The US government is cracking down on animals being brought on board as "emotional support" animals.
Airlines could soon bring in hefty fees for passengers trying to bring creatures other than dogs into the cabin.
In recent years, animals such as horses, snakes and even kangaroos have all been brought on board for emotional support.
Unlike official service animals such as guide dogs, emotional support animals are often not formally trained.
Instead, they are often used for nervous travellers or those who suffer from anxiety or depression.
However, United Airlines previously said they had seen a 75 per cent increase in emotional support animal requests in 2017, while thousands of complaints against animals on board have been reported every year.
The government wants to bring in new legislation which will only allow service dogs into the cabin for free.
Other animals will face a fee as they won't be classed as service animals under the new rules.
The document states: "The proposed amendments are intended to ensure that our air transportation system is safe for the travelling public and accessible to individuals with disabilities."
It added that they wish to define a service animal as "a dog that is individually trained to do work or perform tasks for the benefit of a qualified individual with a disability, including a physical, sensory, psychiatric, intellectual, or other mental disability" and to deem emotional support animals as "pets".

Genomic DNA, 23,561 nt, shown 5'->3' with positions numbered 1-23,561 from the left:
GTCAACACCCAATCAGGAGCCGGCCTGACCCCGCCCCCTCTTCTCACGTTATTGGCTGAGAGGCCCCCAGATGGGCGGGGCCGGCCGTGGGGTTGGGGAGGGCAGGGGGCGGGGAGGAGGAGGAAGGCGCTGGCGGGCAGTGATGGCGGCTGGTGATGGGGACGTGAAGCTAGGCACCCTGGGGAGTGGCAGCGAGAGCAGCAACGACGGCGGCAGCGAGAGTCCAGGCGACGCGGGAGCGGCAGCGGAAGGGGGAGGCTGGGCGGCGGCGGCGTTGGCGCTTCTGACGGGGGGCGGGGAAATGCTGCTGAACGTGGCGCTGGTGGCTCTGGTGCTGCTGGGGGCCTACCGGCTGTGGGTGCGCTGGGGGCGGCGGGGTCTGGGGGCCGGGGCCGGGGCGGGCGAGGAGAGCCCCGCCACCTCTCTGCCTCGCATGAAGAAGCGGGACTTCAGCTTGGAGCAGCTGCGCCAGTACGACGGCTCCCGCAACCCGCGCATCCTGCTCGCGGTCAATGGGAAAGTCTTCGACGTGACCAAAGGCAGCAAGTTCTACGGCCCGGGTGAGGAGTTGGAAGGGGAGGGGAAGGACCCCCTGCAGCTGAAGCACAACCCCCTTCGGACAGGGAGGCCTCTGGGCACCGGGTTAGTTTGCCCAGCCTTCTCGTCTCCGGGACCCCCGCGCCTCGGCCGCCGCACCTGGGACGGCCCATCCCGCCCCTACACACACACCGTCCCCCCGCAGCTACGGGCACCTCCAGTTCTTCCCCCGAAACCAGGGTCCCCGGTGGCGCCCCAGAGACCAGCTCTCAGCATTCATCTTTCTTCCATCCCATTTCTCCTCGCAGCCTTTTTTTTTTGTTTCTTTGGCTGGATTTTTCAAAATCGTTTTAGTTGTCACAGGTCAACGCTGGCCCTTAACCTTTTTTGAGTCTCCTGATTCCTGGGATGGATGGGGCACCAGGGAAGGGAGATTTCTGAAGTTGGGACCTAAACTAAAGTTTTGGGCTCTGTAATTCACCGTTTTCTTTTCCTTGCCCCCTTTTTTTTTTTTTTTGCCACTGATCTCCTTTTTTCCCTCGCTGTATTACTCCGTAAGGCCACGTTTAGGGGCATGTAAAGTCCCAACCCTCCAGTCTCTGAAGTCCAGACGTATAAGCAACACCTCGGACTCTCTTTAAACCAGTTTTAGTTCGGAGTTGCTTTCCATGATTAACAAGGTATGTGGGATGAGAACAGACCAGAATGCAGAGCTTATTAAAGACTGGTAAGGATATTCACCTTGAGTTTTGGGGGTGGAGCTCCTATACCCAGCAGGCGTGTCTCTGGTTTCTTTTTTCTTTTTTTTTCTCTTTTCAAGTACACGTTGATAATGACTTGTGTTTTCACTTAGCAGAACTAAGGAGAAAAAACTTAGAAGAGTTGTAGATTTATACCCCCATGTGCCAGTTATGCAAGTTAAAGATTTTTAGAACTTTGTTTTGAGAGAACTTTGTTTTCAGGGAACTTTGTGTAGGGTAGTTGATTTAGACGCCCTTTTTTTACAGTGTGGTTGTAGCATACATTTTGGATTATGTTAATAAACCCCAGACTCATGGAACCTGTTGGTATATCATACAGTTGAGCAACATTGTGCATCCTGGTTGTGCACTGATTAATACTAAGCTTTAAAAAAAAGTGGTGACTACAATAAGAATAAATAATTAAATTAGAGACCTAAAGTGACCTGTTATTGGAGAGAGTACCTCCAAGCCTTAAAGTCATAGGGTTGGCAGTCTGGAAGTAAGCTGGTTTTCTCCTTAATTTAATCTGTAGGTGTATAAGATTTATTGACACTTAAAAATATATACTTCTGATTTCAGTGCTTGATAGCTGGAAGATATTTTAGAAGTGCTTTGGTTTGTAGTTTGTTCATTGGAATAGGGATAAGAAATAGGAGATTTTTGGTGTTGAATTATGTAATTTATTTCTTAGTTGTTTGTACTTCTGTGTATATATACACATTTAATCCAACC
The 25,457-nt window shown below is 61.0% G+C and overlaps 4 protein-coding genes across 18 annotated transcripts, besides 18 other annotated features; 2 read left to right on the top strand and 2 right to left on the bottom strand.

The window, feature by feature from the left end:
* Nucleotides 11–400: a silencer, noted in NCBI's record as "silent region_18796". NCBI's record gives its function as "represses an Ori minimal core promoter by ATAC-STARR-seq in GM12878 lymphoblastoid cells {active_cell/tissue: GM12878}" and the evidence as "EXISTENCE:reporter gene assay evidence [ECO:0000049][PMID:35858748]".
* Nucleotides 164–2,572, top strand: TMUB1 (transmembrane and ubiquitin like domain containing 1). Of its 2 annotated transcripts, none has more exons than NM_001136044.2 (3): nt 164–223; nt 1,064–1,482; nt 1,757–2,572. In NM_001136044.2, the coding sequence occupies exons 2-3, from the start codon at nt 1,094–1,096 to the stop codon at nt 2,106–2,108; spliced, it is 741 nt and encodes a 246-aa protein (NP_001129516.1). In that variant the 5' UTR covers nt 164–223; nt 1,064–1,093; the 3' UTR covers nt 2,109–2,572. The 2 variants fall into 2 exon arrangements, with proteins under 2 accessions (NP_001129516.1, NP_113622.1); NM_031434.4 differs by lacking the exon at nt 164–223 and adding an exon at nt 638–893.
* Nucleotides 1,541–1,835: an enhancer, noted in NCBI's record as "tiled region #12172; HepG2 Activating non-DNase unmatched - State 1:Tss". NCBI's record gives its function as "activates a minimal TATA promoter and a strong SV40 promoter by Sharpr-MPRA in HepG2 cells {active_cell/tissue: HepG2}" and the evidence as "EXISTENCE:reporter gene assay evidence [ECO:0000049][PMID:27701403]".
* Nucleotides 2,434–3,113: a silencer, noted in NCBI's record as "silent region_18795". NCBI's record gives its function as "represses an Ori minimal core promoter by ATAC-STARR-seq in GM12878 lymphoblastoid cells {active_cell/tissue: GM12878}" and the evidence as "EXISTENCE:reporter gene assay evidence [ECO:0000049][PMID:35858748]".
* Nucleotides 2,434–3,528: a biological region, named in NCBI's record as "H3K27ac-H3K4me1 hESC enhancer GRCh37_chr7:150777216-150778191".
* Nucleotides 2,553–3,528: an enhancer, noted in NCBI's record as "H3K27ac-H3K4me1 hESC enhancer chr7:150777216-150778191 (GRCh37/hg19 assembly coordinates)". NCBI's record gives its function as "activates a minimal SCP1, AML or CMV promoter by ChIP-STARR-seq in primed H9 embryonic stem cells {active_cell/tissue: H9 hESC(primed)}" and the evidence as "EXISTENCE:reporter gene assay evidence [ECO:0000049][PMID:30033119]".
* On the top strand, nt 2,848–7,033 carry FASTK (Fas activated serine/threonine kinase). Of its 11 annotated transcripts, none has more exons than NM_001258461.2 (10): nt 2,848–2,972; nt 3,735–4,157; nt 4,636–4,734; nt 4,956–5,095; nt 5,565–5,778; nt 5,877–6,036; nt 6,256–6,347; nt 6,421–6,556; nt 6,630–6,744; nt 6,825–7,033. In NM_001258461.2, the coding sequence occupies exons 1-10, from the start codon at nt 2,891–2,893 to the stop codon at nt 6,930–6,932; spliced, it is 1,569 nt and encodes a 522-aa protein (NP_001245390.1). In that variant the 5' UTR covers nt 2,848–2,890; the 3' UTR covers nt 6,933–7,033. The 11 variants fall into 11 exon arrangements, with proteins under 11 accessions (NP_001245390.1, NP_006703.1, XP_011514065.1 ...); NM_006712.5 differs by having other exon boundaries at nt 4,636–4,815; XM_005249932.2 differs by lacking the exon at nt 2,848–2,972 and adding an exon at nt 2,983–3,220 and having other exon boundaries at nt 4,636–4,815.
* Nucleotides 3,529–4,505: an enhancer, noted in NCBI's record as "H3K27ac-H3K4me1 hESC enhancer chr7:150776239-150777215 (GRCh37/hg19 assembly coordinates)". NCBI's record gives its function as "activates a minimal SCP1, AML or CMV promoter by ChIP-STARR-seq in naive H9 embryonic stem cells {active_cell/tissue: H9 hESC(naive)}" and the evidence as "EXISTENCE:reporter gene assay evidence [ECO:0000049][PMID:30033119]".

Dogs which help with anxiety and depression could be labelled service dogs instead of emotional support animals, as long as they have official training and documents.
The changes hope to prevent passengers bringing animals on board who falsely claim that they help them emotionally, when they are instead trying to avoid paying for transport service fees.
They also hope to make the cabin safer by stopping untrained animals potentially injuring crew and other passengers.
Last year, Delta Airlines banned all emotional support animals on flights over eight hours while United Airlines has banned "non-household birds, hedgehogs, insects, snakes, spiders, rodents and reptiles".
UK airlines are much stricter – Virgin Atlantic only allows emotional support dogs while British Airways bans all animals that provide emotional support.`
According to the document, disability advocates are in favour of the stricter rules due to concerns of "the increased stigma and negative perception of all service animals travelling on aircraft".
Crew are also happy with the potential change – Sara Nelson, president of the Association of Flight Attendants told The Guardian: "The days of Noah’s Ark in the air are hopefully coming to an end."
A young woman was stopped from bringing a peacock on board after she claimed it was for emotional support.
Two passengers were kicked off a flight after it was diverted because their two "emotional support dogs" began barking at other passengers.
One woman claims she was forced to flush her emotional support hamster down the toilet after crew refused to let her board.
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